Though he spent much of his life in his beloved Paris, Alfred Henry Maurer was a New Yorker from beginning to end.
Born in the city in 1868, he was the son of a German immigrant who worked as a talented lithographer for Currier and Ives.
After studying with William Merritt Chase, Maurer took off for Paris, the center of the art world at the time, where he worked in a mostly realist style, depicting beautiful women and cafe life in the city of light.
Briefly, Maurer returned to New York at the turn of the century. He won acclaim and awards, and in 1901 and 1902 he painted these enchanting scenes of New York’s Gilded Age leisure class at play.
Two paintings depict Rockaway Beach, the popular amusement playground developed in the early 1900s.
Another painting shows us a carousel in Brooklyn, with mothers and children watching the painted wooden horses under darkening skies.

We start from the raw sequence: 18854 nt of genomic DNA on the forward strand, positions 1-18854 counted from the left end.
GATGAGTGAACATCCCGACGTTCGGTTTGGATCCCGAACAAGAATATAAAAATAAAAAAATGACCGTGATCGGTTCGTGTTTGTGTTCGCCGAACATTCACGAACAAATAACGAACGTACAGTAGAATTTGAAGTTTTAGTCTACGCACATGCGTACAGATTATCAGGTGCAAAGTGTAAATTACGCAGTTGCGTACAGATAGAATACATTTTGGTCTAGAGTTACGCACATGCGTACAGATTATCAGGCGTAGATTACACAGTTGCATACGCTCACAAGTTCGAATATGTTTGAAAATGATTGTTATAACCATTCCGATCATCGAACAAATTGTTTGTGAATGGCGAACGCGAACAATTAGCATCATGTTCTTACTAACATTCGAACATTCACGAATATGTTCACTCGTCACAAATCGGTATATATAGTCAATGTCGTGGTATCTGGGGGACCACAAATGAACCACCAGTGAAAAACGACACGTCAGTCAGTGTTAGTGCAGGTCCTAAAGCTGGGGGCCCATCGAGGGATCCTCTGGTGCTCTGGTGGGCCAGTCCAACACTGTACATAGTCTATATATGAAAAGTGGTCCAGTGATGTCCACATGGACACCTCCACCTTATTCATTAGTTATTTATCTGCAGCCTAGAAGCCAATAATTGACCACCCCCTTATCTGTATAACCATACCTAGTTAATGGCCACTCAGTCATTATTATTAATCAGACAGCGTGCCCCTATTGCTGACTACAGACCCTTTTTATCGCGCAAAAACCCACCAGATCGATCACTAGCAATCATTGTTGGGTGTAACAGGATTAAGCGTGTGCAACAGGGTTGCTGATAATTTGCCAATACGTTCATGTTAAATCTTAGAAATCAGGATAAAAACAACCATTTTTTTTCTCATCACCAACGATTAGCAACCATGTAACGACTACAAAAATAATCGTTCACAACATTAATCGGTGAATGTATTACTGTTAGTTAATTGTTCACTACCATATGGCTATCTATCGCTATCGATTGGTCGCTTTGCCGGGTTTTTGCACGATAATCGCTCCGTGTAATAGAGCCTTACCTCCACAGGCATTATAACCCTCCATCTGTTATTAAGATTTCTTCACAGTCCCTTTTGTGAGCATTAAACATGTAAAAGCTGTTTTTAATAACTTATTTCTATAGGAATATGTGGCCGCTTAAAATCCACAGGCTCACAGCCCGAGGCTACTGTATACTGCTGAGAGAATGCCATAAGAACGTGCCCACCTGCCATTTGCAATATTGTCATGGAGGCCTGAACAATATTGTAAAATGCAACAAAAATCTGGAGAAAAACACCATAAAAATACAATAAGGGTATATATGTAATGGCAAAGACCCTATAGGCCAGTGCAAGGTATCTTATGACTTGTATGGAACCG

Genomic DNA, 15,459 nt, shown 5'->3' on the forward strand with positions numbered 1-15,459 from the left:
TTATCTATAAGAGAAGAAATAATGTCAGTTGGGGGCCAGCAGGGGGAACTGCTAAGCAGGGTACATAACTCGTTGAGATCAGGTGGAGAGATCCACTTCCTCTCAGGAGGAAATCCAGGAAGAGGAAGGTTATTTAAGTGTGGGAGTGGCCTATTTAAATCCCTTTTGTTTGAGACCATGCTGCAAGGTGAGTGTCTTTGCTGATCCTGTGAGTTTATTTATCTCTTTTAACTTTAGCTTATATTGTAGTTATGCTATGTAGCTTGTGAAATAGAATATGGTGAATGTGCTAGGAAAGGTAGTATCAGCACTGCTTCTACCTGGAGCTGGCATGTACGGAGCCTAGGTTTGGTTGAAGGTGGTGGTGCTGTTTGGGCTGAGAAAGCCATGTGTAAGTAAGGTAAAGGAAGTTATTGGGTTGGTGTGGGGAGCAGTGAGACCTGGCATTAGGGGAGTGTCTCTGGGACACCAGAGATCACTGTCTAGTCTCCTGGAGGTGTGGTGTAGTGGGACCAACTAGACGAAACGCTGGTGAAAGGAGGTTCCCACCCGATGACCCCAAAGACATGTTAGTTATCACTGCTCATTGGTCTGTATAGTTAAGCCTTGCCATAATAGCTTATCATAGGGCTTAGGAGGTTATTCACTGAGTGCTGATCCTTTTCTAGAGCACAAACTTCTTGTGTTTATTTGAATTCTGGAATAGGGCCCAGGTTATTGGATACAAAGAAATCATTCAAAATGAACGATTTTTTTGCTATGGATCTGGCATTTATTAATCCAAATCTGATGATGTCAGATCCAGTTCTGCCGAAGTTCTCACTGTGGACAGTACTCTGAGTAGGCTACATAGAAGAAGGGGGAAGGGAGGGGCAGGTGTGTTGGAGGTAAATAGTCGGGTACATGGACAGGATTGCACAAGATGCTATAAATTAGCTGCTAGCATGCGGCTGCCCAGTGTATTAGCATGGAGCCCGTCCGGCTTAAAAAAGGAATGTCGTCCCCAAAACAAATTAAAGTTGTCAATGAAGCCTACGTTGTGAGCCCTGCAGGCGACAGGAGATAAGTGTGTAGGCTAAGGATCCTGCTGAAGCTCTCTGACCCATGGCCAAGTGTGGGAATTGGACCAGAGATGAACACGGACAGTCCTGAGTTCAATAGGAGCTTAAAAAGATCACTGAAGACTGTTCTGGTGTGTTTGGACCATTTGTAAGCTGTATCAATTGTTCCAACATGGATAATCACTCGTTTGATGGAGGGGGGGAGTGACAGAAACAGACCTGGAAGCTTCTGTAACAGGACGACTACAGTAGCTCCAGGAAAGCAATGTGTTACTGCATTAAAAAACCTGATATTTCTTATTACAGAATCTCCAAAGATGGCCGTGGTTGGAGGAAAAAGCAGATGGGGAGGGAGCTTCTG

Maurer (in a self-portrait, right) didn’t stay in New York long—nor did he stick to his usual realist style.
Back in Paris again, he abandoned realism in favor of Matisse-influenced Modernism, doing abstract portraits, still lifes, and landscapes. Examples of his later works can be seen here.
World War I forced him back to his family apartment in New York City, where he continued to paint and take part in exhibitions, but garnered little of the critical acclaim he’d had as a younger man.
He died in Manhattan in 1932, committing suicide by hanging in his father’s West 43rd Street home.